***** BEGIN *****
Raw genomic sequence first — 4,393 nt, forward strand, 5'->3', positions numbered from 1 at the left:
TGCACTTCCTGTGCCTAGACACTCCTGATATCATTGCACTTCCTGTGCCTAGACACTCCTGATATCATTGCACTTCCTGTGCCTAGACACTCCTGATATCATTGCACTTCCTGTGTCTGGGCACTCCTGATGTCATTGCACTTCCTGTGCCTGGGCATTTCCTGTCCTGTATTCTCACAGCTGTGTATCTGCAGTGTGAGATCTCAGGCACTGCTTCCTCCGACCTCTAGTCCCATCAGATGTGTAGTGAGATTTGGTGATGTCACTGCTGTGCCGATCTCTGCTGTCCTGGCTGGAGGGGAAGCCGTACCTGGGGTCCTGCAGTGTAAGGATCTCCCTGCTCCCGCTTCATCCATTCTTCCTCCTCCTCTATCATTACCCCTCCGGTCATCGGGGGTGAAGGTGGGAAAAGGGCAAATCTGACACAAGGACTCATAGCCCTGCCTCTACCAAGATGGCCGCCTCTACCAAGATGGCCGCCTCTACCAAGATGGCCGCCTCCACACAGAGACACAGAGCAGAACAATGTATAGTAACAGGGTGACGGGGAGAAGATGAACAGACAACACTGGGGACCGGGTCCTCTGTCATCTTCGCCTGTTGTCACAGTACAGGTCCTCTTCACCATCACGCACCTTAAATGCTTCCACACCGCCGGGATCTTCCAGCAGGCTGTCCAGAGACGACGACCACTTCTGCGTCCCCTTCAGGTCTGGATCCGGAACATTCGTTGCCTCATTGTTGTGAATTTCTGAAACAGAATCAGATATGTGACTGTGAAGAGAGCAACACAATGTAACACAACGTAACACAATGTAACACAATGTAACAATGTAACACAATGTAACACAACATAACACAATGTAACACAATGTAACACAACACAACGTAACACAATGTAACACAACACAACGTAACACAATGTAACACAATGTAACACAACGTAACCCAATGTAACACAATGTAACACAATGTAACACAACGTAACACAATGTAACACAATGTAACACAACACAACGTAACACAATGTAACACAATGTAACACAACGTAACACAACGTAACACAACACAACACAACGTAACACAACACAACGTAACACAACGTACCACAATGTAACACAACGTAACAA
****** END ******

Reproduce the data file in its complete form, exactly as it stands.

Raw genomic sequence first — 4,393 nt, forward strand, 5'->3', positions numbered from 1 at the left:
TGCACTTCCTGTGCCTAGACACTCCTGATATCATTGCACTTCCTGTGCCTAGACACTCCTGATATCATTGCACTTCCTGTGCCTAGACACTCCTGATATCATTGCACTTCCTGTGTCTGGGCACTCCTGATGTCATTGCACTTCCTGTGCCTGGGCATTTCCTGTCCTGTATTCTCACAGCTGTGTATCTGCAGTGTGAGATCTCAGGCACTGCTTCCTCCGACCTCTAGTCCCATCAGATGTGTAGTGAGATTTGGTGATGTCACTGCTGTGCCGATCTCTGCTGTCCTGGCTGGAGGGGAAGCCGTACCTGGGGTCCTGCAGTGTAAGGATCTCCCTGCTCCCGCTTCATCCATTCTTCCTCCTCCTCTATCATTACCCCTCCGGTCATCGGGGGTGAAGGTGGGAAAAGGGCAAATCTGACACAAGGACTCATAGCCCTGCCTCTACCAAGATGGCCGCCTCTACCAAGATGGCCGCCTCTACCAAGATGGCCGCCTCCACACAGAGACACAGAGCAGAACAATGTATAGTAACAGGGTGACGGGGAGAAGATGAACAGACAACACTGGGGACCGGGTCCTCTGTCATCTTCGCCTGTTGTCACAGTACAGGTCCTCTTCACCATCACGCACCTTAAATGCTTCCACACCGCCGGGATCTTCCAGCAGGCTGTCCAGAGACGACGACCACTTCTGCGTCCCCTTCAGGTCTGGATCCGGAACATTCGTTGCCTCATTGTTGTGAATTTCTGAAACAGAATCAGATATGTGACTGTGAAGAGAGCAACACAATGTAACACAACGTAACACAATGTAACACAATGTAACAATGTAACACAATGTAACACAACATAACACAATGTAACACAATGTAACACAACACAACGTAACACAATGTAACACAACACAACGTAACACAATGTAACACAATGTAACACAACGTAACCCAATGTAACACAATGTAACACAATGTAACACAACGTAACACAATGTAACACAATGTAACACAACACAACGTAACACAATGTAACACAATGTAACACAACGTAACACAACGTAACACAACACAACACAACGTAACACAACACAACGTAACACAACGTACCACAATGTAACACAACGTAACAA